If you’re visiting Sydney on a short holiday, there are a number of sites you can’t miss.
This Sydney neighborhood is home to all the hipsters. You’ll find record shops, live music venues, unique bars, and vegan food. If you’re looking for a good, vegan meal try Gigi’s Pizza (be prepared to wait!).
Newtown has a good scene, day and night. Do some light shopping at second-hand stores and then spend your night singing Karaoke or playing at the adult arcade bar, 1989 Arcade Bar and Kitchen.
Once you get off the train at St. James, you’ll find yourself right in the middle of downtown Sydney. You can go shopping at all the major stores, or take a stroll through Hyde Park. I recommend bringing a book and enjoying the joviality that often surrounds St. Mary’s Cathedral on a sunny day. If you love a good view, stop by the Westfield Tower (Sydney Tower Eye). They have a bar at the top that slowly rotates 360 degrees so you can look at Sydney from all angles.
The next train stop you should get off at is Circular Quay. Undeniably the most beautiful part of Sydney, you’ll find the Sydney Harbour Bridge, Opera House, and Royal Botanic Garden. If you have money to burn, you can climb to the top of the bridge. The trip costs between $168-403. I suggest walking around the garden and coming back towards the harbor during nightfall so you can grab a drink at the Opera Bar with its stunning views. If you’re visiting around May-June, you’re in luck. You’ll be able to witness Sydney dressed up in lights for the Vivid light festival.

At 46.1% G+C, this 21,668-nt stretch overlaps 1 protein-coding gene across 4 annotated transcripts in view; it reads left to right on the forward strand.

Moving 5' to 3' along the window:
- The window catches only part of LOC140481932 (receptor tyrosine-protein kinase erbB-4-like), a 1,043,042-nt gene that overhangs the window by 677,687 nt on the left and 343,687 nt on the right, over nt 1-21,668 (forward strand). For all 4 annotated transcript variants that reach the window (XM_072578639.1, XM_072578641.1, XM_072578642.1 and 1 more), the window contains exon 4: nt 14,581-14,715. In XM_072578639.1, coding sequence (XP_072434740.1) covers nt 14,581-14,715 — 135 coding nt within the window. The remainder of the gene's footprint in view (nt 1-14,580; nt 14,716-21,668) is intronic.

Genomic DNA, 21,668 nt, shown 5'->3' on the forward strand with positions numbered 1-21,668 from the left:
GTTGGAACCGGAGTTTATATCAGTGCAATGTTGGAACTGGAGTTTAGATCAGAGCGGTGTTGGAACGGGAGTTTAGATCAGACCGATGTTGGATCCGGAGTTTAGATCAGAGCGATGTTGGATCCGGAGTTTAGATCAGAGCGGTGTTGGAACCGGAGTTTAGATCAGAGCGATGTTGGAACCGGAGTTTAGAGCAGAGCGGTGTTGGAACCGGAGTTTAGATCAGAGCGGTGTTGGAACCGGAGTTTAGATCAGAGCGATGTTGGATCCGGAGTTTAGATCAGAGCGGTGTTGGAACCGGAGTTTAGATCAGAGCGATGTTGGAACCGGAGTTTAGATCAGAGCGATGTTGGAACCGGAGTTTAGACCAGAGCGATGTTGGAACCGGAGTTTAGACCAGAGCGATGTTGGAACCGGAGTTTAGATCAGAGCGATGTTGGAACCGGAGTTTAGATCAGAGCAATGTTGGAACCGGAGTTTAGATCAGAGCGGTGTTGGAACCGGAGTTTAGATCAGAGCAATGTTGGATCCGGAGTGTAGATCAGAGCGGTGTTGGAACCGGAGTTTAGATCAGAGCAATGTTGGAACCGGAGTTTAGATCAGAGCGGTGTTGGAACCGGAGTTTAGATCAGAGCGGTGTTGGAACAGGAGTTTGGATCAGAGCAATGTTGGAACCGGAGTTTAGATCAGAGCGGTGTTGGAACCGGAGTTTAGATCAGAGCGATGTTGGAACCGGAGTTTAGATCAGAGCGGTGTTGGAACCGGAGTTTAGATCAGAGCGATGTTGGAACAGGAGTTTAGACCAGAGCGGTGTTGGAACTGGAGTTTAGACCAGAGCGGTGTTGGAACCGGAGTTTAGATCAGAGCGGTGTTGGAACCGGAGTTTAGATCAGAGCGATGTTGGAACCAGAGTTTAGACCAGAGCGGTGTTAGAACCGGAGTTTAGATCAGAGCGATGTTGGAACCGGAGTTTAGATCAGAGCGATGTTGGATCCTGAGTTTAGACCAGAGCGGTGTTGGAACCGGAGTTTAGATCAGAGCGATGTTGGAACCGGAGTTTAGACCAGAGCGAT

Head over to Glebe for a calm afternoon. I recommend eating at Gathered Kitchen, a vegan paradise with thick, sweet pancakes and bagel-sandwiches that people rave about. You can also check out their markets and enjoy local communities coming together. It’s a more laid-back neighborhood, and shouldn’t be the first on your list to visit unless
Once you cross the harbor via ferry, you’ll wind up in Manly. Over 15 million ferry trips are made each year, so it’s easy and cheap to catch one! Just use your Opal card (which you use for the train) and enjoy your leisurely 40-minute ride. Manly is a quiet area, home to great hikes and whale-watching viewpoints. If you have lots of energy, take the 10km Manly to Spit Bridge walk which takes about 3-4 hours. You’ll even pass by a few beaches where you can take a dip!
Everyone knows Bondi. You’ll find hoards of locals and tourists here during the summer, and even during winter, the famous Bondi to Coogee walk is littered with people. It’s famous for a reason. It’s
Darling Harbour is a great place for a romantic, evening stroll. You can enjoy great views from the ferris wheel here, then have a drink and head on over to one of the nightclubs this area is famous for.
Queen Victoria Building
Constructed in 1898, QVB is one of Sydney’s most beautiful buildings. It’s one of the largest as well, stretching a full block. Within it, you’ll find Town Hall station (a train stop) and hundreds of beautiful shops. If you’re feeling extra posh after a spending spree, go upstairs to the Tea Room, where you can have high tea that drips of European elegance.
Day trips from Sydney
Royal National Park
The Royal National Park is about a 45-minute drive from Sydney. It’s $12 to enter and, in some places, you’ll also have to pay to park. It’s worth the money because the park is huge and home to hundreds of incredible hiking trails. Some of the most famous